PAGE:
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Nov 30, 2013 (3 years and 6 months ago)

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Appendix I
Derivation of transition matrix, transition probabilities,
and the likelihood function for the disease natural history model


The five
-
state model is
depicted
as follows:



12




23


34

4
5



N
DR


BDR PPDR PDR
Blindness


(State 1) (State 2) (State 3) (State 4) (State 5)



Let

ij

represent the instantaneous progression rate from state
i

to s
tate
j
. As in traditional stochastic processes, the movement between states
i
s
denoted by the following intensity matrix

:



















0
0
0
0
0
-
0
0
0
0
0
0
0
0
-
0
0
0
0
-

5
4
3
2
1
state
Previous

Q
5

4

3

2

1




state
Current




45
45
34
34
23
23
12
12











Let d
1
, d
2
, d
3
, d
4

and d
5

(d
1
=0,
12
2


d
,
23
3


d
,
34
4


d
,
45
5


d
) be the
eigenvalues of Q. The right eigenvector corresponding to d is denoted as A
with 5

5 matrix. Thus


1


ADA
Q

(A
-
1)

where D=diag(d
1
, d
2
, d
3
, d
4
, d
5
).

It shou
ld be noted that due to the Markov property the inverse of
λ
23
,
λ
34
,
λ
45

gives
average dwelling times
staying at BDR, PPDR, and PDR,
respectively.


Assuming Q follows a time
-
homogeneous Markov model, the transition
probabilities following

Kalbfleisch

and Lawless method
1

are given by







1
5
4
3
2
1
,
,
,
,


A
e
e
e
e
e
Ad i a g
t
P
t
d
t
d
t
d
t
d
t
d

(A
-

2)


subject to P(0)=1. The matrix of transition probabilities is denoted as follows:













































1
0
0
0
0
0
0
0
0
0
0

5
4
3
2
1

state
Previous

5

4

3

2

1




state
Current




45
44
35
34
33
25
24
23
22
15
14
13
12
11
t
P
t
P
t
P
t
P
t
P
t
P
t
P
t
P
t
P
t
P
t
P
t
P
t
P
t
P


For calculation of transition probabilities, see Chen
et al
2
.




1

Kalbfleisch D, Lawless JF. The an
alysis of panel data under a Markov assumption.
J Am Stat

Assoc

1985;
80
: 863
-
871.

2

Chen THH, Kuo HS, Yen MF, et al. Estimation of sojourn time in chronic disease screening
without data on interval cases.
Biometrics

2000;
56
: 167
-
172
.


Transition probabilities in the above represent the probability of
progressing from one state to another state. For example, the risk of transition
from DM without DR to blindness during a five
-
year period is denoted by P
15
(5).
Given these tra
nsition probabilities, one can develop the likelihood function
based on the above retrospective cohort.


Let n
1
, n
2
, n
3

and n
4

denote the number of NDR, BDR, PPDR and PDR,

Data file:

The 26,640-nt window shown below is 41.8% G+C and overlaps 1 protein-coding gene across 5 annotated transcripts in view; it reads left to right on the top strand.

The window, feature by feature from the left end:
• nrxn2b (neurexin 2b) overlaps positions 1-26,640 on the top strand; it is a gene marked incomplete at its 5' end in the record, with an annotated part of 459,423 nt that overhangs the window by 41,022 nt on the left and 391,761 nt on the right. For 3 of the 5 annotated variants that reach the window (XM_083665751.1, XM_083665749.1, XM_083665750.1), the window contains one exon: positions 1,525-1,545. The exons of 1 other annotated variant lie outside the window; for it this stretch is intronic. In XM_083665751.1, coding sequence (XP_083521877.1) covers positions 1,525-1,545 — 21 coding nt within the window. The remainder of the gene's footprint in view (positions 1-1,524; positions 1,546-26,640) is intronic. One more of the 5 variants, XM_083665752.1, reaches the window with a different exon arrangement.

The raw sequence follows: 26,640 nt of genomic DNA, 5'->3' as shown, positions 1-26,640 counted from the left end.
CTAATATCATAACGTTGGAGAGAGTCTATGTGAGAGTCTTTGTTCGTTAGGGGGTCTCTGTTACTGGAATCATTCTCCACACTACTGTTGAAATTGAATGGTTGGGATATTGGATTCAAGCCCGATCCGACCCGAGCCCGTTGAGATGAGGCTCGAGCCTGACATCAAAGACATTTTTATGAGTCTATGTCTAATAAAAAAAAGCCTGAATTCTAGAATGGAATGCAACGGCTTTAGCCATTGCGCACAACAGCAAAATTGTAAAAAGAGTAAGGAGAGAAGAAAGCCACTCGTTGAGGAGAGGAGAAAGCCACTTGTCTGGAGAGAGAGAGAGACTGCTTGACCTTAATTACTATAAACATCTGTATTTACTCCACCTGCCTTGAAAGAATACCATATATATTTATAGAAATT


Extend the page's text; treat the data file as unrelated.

respectively. The likelihood function given this information
i
s:

4
3
1
2
1
2
3
4
)
(
1
)
(
)
(
1
)
(
)
(
1
)
(
)
(
1
)
(
15
14
1
15
13
15
12
1
1
1
15
11



















































c
c
n
a
c
c
b
b
n
b
n
c
n
d
a
a
m
P
m
P
m
P
m
P
m
P
m
P
m
P
m
P


(A
-
3)

where m
a
, m
b
, m
c

and m
d

represents age at first examination, and
i


is index
variable for individual in state i.



It should be noted that the probabilities in
the parenthesis of the above
expression (A
-
3)
are

conditional probabilities because there
is

no possibility of
receiving fundus examination if subjects ha
ve

suffered from blindness. This
means that subjects with blindness at baseline
a
re truncated from our

retrospective cohort.




Appendix II
Derivation of transition matrix, transition probabilities, and
the likelihood function for the intervention model


In clinical reality, patients may regress to DM without DR after clinical control or
treatment. The e
volution of DR may be delineated as follows:


λ
c
21





λ
c
32


N
DR





BDR




PPDR

PDR

Blindness


λ
c
12





λ
c
23




λ
c
34
λ
c
45


Similarly, the tra
nsition model under clinical control or treatment
i
s
denoted by the following matrix :

























0
0
0
0
0
-
0
0
0
0
0
0
0
-
0
0
0
-

5
4
3
2
1
state
Previous

Q
5

4


3


2


1




state
Current




45
45
34
34
32
32
23
23
21
21
12
12
C
C
C
C
C
C
C
C
C
C
C
C














The likelihood function of this model can be derived in the same way as
above.

Suppose successive transitions following initial state Y
i
(t) (Y(
t)=1,2,3,4 or
5) at first examination
is

observed intermittently at times

i
i
i
m
m
i
m
i
i
i
y
y
y
n
i
t
t
t
t
i
1
i
0
i
.
.
1
,
0
,
,...
,

are

times
at these

observed

states

the
and

individual

,......,
1

,
,
1









The likelihood function for this part
is
:









i
d
i
d
i
m
d
d
i
d
i
y
y
n
i
t
t
P
1
1
.
.
.
1
))
(
(
1

(A
-
4)




Note that
a
similar model w
as

also developed while
r
ight
-
censoring due to
death was
taken into account.
Also note that as seen in the equation (A
-
4), our
model can
accommodate

irregular intervals because individual intervals were
modeled

to estimate transition rates.